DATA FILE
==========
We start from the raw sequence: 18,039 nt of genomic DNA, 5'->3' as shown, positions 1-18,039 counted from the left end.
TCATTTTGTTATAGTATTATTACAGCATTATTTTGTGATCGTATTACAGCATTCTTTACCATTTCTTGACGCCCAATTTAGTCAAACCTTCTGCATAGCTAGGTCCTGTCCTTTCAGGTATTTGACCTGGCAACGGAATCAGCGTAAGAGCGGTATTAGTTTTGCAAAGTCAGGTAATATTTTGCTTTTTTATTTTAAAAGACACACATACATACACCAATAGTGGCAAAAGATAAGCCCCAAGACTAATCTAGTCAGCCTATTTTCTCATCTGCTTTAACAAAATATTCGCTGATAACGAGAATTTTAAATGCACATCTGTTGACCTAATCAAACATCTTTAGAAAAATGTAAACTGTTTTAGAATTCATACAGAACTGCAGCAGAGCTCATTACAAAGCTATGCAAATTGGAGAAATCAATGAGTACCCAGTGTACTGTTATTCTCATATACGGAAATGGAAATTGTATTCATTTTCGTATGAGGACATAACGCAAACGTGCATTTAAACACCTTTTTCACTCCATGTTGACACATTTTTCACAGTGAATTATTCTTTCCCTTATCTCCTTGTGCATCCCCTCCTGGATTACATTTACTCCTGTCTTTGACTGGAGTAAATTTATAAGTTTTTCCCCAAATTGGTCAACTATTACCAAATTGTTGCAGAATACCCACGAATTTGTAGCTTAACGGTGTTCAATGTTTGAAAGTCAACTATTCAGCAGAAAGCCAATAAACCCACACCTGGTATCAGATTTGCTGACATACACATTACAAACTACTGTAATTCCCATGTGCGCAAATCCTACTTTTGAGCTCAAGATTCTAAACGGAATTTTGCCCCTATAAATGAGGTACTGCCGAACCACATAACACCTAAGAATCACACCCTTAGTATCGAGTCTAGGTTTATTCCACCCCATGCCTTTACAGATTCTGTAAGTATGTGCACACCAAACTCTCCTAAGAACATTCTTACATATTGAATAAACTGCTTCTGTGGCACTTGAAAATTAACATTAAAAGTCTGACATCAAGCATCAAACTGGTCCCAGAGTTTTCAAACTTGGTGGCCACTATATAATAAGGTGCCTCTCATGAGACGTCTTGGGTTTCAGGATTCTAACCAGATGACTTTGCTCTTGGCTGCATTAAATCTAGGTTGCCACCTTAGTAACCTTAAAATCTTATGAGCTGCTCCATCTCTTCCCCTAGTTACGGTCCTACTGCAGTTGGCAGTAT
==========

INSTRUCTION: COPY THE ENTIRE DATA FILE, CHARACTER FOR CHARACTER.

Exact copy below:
We start from the raw sequence: 18,039 nt of genomic DNA, 5'->3' as shown, positions 1-18,039 counted from the left end.
TCATTTTGTTATAGTATTATTACAGCATTATTTTGTGATCGTATTACAGCATTCTTTACCATTTCTTGACGCCCAATTTAGTCAAACCTTCTGCATAGCTAGGTCCTGTCCTTTCAGGTATTTGACCTGGCAACGGAATCAGCGTAAGAGCGGTATTAGTTTTGCAAAGTCAGGTAATATTTTGCTTTTTTATTTTAAAAGACACACATACATACACCAATAGTGGCAAAAGATAAGCCCCAAGACTAATCTAGTCAGCCTATTTTCTCATCTGCTTTAACAAAATATTCGCTGATAACGAGAATTTTAAATGCACATCTGTTGACCTAATCAAACATCTTTAGAAAAATGTAAACTGTTTTAGAATTCATACAGAACTGCAGCAGAGCTCATTACAAAGCTATGCAAATTGGAGAAATCAATGAGTACCCAGTGTACTGTTATTCTCATATACGGAAATGGAAATTGTATTCATTTTCGTATGAGGACATAACGCAAACGTGCATTTAAACACCTTTTTCACTCCATGTTGACACATTTTTCACAGTGAATTATTCTTTCCCTTATCTCCTTGTGCATCCCCTCCTGGATTACATTTACTCCTGTCTTTGACTGGAGTAAATTTATAAGTTTTTCCCCAAATTGGTCAACTATTACCAAATTGTTGCAGAATACCCACGAATTTGTAGCTTAACGGTGTTCAATGTTTGAAAGTCAACTATTCAGCAGAAAGCCAATAAACCCACACCTGGTATCAGATTTGCTGACATACACATTACAAACTACTGTAATTCCCATGTGCGCAAATCCTACTTTTGAGCTCAAGATTCTAAACGGAATTTTGCCCCTATAAATGAGGTACTGCCGAACCACATAACACCTAAGAATCACACCCTTAGTATCGAGTCTAGGTTTATTCCACCCCATGCCTTTACAGATTCTGTAAGTATGTGCACACCAAACTCTCCTAAGAACATTCTTACATATTGAATAAACTGCTTCTGTGGCACTTGAAAATTAACATTAAAAGTCTGACATCAAGCATCAAACTGGTCCCAGAGTTTTCAAACTTGGTGGCCACTATATAATAAGGTGCCTCTCATGAGACGTCTTGGGTTTCAGGATTCTAACCAGATGACTTTGCTCTTGGCTGCATTAAATCTAGGTTGCCACCTTAGTAACCTTAAAATCTTATGAGCTGCTCCATCTCTTCCCCTAGTTACGGTCCTACTGCAGTTGGCAGTAT